The full 3 part breakdown of Billy Joel's We Didn't Start The Fire is finally complete and available wherever you get your podcasts. The highlights of these 3 podcasts are hearing Large sing the full song, and us taking a second to appreciate Billy Joel successfully rhyming Children of Thalidomide looooong before T-Pain EVER attempted to rhyme Mansion and Wisconsin.
Maybe those are not everyone's highlights, but I enjoyed those parts as much as I enjoyed learning the history behind the song. Some of the lyrics are self explanatory like Joseph Stalin, but other lyrics I've heard a thousand times and never had the slightest clue what the hell they meant - Starkweather Homicide.
In 1958, 19-year-old Charles Starkweather and his 14-year-old girlfriend Caril Fugate went on a killing spree that spanned over 2 states and took 11 victims. The first targets were Caril's step-dad, mom, and 2-year-old half sister who were later found dumped behind their home. Despite my theory - the family was not murdered for naming their child Caril and spelling it like trash.
Charles Starkweather took blame for the first victims, but Caril Fugate allegedly joined in the killing according to Starkweather. What started in Nebraska on January 21, 1958 ended in Wyoming on January 27th after Fugate surrendered to police and Starkweather was arrested after a high speed chase. Fugate was able to convince authorities that she was being held against her will and talked her way down the death penalty to 14 years in prison. Charles Starkweather chose to be extradited from Wyoming, back home to Nebraska. Starkweather assumed he would be sentenced to the electric chair in either state, so he went home not knowing Wyoming's governor strongly disapproved of the death penalty. Hate to see it.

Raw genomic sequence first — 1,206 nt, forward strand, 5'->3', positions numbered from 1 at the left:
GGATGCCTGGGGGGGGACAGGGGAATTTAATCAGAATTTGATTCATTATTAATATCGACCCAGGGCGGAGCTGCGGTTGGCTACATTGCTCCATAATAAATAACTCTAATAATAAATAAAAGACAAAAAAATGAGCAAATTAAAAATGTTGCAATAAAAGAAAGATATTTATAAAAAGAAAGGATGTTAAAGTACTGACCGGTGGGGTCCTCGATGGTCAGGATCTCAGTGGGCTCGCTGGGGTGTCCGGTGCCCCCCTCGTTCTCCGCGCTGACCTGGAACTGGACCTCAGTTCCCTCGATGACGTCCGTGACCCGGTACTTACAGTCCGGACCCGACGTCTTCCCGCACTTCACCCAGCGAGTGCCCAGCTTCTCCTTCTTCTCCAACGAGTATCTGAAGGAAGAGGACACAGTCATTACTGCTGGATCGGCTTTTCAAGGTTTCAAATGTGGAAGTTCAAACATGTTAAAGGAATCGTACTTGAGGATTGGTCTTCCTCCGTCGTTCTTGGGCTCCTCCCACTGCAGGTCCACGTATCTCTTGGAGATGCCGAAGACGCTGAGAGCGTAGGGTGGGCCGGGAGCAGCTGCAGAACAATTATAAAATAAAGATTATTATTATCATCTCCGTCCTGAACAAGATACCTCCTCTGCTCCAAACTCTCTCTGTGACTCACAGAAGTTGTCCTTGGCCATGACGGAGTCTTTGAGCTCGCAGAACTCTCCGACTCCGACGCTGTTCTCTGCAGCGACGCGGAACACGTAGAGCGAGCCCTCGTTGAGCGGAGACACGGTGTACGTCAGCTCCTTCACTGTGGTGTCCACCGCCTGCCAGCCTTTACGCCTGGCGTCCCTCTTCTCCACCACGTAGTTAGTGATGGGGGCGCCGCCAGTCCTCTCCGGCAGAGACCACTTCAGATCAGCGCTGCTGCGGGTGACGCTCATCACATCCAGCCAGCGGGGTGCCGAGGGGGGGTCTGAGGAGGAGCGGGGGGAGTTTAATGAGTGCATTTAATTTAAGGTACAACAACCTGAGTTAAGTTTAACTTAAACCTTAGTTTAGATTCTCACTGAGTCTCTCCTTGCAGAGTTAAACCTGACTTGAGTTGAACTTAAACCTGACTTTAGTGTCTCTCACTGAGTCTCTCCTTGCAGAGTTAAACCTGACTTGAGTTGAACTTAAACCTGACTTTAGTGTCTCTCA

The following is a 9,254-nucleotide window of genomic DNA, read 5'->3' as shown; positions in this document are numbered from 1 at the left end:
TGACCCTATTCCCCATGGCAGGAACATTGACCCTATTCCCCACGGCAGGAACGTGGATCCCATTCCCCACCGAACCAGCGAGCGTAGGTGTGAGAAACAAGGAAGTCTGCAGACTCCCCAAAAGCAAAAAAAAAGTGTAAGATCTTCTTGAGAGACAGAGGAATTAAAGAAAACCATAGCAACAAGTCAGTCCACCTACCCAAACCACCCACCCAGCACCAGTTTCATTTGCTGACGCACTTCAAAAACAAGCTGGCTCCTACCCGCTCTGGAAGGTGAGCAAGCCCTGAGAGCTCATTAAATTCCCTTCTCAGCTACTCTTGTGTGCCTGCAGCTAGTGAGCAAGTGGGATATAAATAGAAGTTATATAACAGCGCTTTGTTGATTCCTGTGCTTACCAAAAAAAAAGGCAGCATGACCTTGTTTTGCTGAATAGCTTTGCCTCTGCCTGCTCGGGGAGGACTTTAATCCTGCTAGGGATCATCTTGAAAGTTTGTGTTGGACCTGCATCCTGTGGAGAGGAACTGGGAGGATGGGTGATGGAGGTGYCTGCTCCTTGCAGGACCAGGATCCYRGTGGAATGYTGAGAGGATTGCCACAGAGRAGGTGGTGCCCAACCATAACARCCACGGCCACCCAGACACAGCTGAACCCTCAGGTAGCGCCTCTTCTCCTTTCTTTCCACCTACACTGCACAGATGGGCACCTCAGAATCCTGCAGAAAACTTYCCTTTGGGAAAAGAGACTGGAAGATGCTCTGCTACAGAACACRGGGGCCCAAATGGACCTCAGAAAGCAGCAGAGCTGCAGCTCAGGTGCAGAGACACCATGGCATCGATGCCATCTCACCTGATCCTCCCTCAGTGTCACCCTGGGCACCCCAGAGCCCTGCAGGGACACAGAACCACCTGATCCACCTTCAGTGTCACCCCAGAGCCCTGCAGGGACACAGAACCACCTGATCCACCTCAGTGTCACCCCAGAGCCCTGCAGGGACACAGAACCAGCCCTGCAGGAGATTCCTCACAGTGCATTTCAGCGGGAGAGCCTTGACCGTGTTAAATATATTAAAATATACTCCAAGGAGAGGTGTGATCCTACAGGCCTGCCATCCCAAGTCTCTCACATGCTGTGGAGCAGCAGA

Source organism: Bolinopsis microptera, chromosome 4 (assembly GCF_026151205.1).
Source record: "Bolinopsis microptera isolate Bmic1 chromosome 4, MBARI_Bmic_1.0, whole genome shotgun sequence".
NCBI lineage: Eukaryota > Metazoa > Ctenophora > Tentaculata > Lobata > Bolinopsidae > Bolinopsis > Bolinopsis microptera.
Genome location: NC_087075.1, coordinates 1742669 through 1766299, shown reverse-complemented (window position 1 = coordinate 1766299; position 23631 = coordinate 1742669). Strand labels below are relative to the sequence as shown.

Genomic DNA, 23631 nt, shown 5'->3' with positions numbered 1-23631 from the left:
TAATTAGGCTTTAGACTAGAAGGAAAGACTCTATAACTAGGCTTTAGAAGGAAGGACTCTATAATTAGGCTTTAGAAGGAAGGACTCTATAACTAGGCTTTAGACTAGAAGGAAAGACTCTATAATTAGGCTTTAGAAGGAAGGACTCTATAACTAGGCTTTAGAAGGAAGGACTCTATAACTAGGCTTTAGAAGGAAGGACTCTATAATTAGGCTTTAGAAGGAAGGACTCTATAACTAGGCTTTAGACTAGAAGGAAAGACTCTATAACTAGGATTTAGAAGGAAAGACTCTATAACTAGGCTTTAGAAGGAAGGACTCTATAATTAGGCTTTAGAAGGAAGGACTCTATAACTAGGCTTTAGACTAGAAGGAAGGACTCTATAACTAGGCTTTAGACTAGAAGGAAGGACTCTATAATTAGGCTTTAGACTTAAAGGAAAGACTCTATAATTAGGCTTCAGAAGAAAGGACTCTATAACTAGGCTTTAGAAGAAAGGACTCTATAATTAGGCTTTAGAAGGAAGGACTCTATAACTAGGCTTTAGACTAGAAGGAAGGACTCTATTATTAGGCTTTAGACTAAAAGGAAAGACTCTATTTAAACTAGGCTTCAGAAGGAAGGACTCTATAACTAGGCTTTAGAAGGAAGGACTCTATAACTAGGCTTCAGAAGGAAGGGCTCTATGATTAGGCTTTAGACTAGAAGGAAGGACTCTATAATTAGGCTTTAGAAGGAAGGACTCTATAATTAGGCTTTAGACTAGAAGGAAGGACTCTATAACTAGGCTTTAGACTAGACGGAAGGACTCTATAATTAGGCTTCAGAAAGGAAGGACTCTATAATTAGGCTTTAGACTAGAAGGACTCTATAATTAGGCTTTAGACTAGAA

Large and I go into more detail about the couple's killing spree on the podcast, but turns out the Starkweather Homicides I had never heard of are what the entire plot of one of my favorite movies is based off - Badlands. Sure, the movie description says Starkweather Fugate killing spree, but the poster is too fucking cool to read words. Silhouette of a dude, his gun, and his babe. Hot. I've watched the movie twice since COVID after I found it on movierankings.net. Jeff D. Lowe and Kenjac both gave the 1973 thriller incredible reviews, and two young lovers on a killing spree in the 1950's sounds sooo romantic. Simpler times.
Old movies don't always hold up, but Badlands definitely stands the test of time with great story telling and plenty of action to make the pace feel quick and keep the movie exciting. My favorite part of the movie is immediately when the movie starts, the director shows you what an absolute weirdo sketchball the Starkweather character is (played by Martin Sheen) by having him sort through people's trash. A simple scene, but immediately you understand this dude probably sticks M-80's up small animal's asses. If you're looking for a great movie to watch this weekend, check it out. If you're looking for a great history podcast, go download Twisted History and check out one of the billion history topics we've covered.
Fun Fact: Badlands was Emilio Esteves (9) and Charlie Sheen's (7) first acting gig as "Boys Under Lamppost" in their dad Martin Sheen's (32) movie.